Geektastic: anthology of nerdy fiction and comics

Holly Black and Cecil Castellucci's wonderful anthology of nerdy fiction and comics, Geektastic: Stories from the Nerd Herd was a great read: the short fiction ran the gamut from soul-searing angst to high comedy and all the territory in between. Of particular note were Scott Westerfeld's "Definition Chaos" (a story about a gun-toting gamer and his nutsy ex-girlfriend transporting $80,000 by train to Florida to pay for a con's hotel deposit); Garth Nix's "The Quiet Knight" (a disabled LARPer finds his true self in boffer armor); Lisa Yee's "Everyone But You" (a baton-twirling midwesterner reinvents herself in a Hawaiian high school); Kelly Link's "Secret Identity" (the book's top piece; a novella about a girl who travels to New York to hook up with a man she met in an MMORPG, despite the fact that doing so will reveal to him that she has lied about her identity); and Libba Bray's heartbreaking "It's Just a Jump to the Left" (a girl discovers she can't escape her life at Rocky Horror)

Intercut with the stories is a series of charming one-page comics drawn by Hope Larson and Brendan Lee "Scott Pilgrim" O'Malley. — Read the rest

Young adult authors for Obama

Lauren McLaughlin sez, "Young Adult author Maureen Johnson launches new Obama social networking website. Many YA authors will be blogging there, including Judy Blume, Scott Westerfeld, Meg Cabot, Holly Black and many more. From the mission statement:"

YA for Obama is a community of YA writers and readers and friends who have joined together because of our commitment to Future United States President Barack Obama…This is a social networking site, which means that when you join (it's free!

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200 free copies of my next novel, Little Brother, for high-school newspaper reviewers

My next novel, Little Brother, is coming out in about six weeks, on April 29. It's a book for young adults, about freedom, surveillance, and how technology can be used to free you or to lock you up. It's about a gang of hacker/gamer kids in San Francisco who use technology to restore freedom to America, despite the damndest efforts of the Department of Homeland Security to take it away in the name of fighting terrorism. — Read the rest

Conclusion of Westerfeld's Uglies and Pretties trilogy is out

Specials, the conclusion of Uglies, Scott Westerfeld's amazing young adult science fiction trilogy, has just been published. The Uglies trilogy is an adventure story about a totalitarian dystopia where social order is maintained through rigid stratification of society: young people are surgically modified at 16 to a statistically average concept of perfect beauty, whereupon they become "Pretties," ready to live their lives as productive, vacuous members of society. — Read the rest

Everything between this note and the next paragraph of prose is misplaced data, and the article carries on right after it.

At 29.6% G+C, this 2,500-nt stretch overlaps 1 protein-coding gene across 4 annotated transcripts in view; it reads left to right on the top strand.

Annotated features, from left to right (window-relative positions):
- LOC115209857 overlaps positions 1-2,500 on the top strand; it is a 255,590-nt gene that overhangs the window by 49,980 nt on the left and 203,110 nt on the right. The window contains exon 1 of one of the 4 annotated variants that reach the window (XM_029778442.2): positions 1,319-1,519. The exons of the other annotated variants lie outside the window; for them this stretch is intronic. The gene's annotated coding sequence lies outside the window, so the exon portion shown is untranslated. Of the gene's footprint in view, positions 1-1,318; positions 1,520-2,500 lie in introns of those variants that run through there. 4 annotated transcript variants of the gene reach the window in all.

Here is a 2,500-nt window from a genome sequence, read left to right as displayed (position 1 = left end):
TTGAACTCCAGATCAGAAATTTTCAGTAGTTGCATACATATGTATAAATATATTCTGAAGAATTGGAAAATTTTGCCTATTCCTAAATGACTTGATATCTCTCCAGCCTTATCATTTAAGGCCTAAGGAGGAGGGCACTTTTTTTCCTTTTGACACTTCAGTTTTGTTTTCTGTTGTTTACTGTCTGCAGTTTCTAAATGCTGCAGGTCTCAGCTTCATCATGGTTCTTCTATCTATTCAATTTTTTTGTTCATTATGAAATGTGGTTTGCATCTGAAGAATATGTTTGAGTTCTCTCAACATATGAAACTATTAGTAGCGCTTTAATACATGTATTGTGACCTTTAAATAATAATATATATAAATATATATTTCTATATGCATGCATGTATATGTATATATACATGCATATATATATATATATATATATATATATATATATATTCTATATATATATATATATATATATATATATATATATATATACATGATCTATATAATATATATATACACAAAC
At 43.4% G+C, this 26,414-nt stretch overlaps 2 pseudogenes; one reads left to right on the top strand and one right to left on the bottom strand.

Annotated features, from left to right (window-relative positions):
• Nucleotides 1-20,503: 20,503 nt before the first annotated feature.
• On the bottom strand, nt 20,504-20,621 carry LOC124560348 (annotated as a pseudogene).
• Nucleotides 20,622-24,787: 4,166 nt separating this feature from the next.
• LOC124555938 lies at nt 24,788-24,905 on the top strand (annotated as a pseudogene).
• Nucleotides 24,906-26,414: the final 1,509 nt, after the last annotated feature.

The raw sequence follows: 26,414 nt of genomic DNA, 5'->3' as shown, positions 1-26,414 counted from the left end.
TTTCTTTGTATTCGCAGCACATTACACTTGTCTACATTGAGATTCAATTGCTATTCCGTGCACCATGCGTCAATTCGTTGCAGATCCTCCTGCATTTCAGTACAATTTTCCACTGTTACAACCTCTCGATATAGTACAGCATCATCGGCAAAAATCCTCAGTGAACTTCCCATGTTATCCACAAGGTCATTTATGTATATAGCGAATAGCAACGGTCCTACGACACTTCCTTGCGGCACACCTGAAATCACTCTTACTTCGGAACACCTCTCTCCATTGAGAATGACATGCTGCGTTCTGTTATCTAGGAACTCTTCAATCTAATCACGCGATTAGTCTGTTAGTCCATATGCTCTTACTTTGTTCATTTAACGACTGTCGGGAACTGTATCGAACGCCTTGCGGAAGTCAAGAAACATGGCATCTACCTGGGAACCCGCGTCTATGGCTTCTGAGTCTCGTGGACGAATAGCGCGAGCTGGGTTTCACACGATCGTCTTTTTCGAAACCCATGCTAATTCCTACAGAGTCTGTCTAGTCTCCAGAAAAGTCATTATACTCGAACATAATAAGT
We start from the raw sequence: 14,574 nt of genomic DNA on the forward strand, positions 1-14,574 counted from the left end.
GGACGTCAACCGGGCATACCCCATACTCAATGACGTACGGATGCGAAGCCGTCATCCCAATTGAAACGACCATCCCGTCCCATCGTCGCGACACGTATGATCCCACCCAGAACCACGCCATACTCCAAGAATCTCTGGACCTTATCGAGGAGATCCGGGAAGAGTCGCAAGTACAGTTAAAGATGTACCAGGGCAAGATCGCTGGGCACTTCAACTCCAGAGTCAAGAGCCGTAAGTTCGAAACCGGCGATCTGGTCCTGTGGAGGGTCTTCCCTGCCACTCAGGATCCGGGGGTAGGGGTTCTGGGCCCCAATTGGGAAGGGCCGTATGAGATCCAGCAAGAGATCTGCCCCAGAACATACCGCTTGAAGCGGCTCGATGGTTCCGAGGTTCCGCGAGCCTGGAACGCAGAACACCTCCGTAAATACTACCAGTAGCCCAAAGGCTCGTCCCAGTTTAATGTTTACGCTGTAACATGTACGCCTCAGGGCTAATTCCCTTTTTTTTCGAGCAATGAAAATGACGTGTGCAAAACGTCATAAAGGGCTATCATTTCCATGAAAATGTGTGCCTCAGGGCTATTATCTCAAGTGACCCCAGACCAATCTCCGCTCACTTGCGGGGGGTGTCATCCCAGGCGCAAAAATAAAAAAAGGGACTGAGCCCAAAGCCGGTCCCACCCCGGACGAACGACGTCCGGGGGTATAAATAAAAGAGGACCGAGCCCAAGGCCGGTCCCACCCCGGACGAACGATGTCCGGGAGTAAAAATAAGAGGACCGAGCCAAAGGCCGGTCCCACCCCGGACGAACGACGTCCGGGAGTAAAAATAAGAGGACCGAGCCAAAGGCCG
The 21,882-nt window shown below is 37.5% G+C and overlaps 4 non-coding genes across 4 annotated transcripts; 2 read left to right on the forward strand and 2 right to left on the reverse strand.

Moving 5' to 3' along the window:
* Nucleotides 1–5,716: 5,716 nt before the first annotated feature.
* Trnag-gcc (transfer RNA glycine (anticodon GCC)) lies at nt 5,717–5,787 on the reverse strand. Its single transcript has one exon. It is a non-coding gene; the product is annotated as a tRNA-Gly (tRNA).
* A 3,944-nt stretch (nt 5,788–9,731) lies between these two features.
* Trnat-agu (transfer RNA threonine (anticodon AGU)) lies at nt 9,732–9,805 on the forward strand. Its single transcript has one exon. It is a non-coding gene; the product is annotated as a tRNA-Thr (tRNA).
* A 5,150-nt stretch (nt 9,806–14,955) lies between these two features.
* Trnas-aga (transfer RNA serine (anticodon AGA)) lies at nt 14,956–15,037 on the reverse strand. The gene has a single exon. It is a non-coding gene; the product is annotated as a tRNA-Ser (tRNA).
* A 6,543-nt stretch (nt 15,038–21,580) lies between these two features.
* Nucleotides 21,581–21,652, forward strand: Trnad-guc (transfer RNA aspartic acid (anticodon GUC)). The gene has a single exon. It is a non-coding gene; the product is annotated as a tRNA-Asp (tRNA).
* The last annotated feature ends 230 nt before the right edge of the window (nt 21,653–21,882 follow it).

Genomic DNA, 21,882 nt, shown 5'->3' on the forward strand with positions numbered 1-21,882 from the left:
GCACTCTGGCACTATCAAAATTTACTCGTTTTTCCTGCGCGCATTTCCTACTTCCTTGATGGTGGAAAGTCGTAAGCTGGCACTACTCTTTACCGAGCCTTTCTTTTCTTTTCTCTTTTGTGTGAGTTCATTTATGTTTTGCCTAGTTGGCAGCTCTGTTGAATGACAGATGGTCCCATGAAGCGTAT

Mood-altering cat parasites make women friendly and men into jerks

A parasite that causes rats to sacrifice themselves to cats may also change human behavior, making women more outgoing and warmhearted, and men more jealous and suspicious. The Toxoplasma bacteria protist is shed in cat feces, which are eaten by rats; infected rats become fearless in the presence of cats, which makes them easier to catch, which, in turn spreads the disease to new cats. — Read the rest

Hairworms brainwash grasshoppers into watery suicide

Shades of Scott Westerfeld's brilliant vampirism-as-parasitic-infection novel Peeps — New Scientist reports that a worm that thrives in grasshoppers and crickets somehow convinces its hosts into drowning themselves, leaving the worms in a better breeding position:

The parasitic Nematomorph hairworm (Spinochordodes tellinii) develops inside land-dwelling grasshoppers and crickets until the time comes for the worm to transform into an aquatic adult.

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Vampire novel as a work of first-rate science fiction

Scott Westerfeld is a hell of a writer and a hell of a nice guy. He's prolific as anything, and he hops between genres with amazing, acrobatic effortlessness. I met him a couple years back at the World Science Fiction Convention in Toronto, and I liked him so much that I was actually reluctant to read his books — it's really rotten to meet writers whom you really get on with and then discover that you don't much care for their books, so sometimes it's safer just to avoid their works (neurotic as that may sound). — Read the rest

Cool-hunter detective story

I just finished Scott Westerfeld's "So Yesterday," a novel about cool-hunters working for Nike who stumble upon a shoe that's so amazingly cool that they can't figure out why it bears a red-circle-slash No Logo modifier. Nor how said cool anti-shoe relates to the mysterious disappearance of their boss, the head cool-hunter wrangler. — Read the rest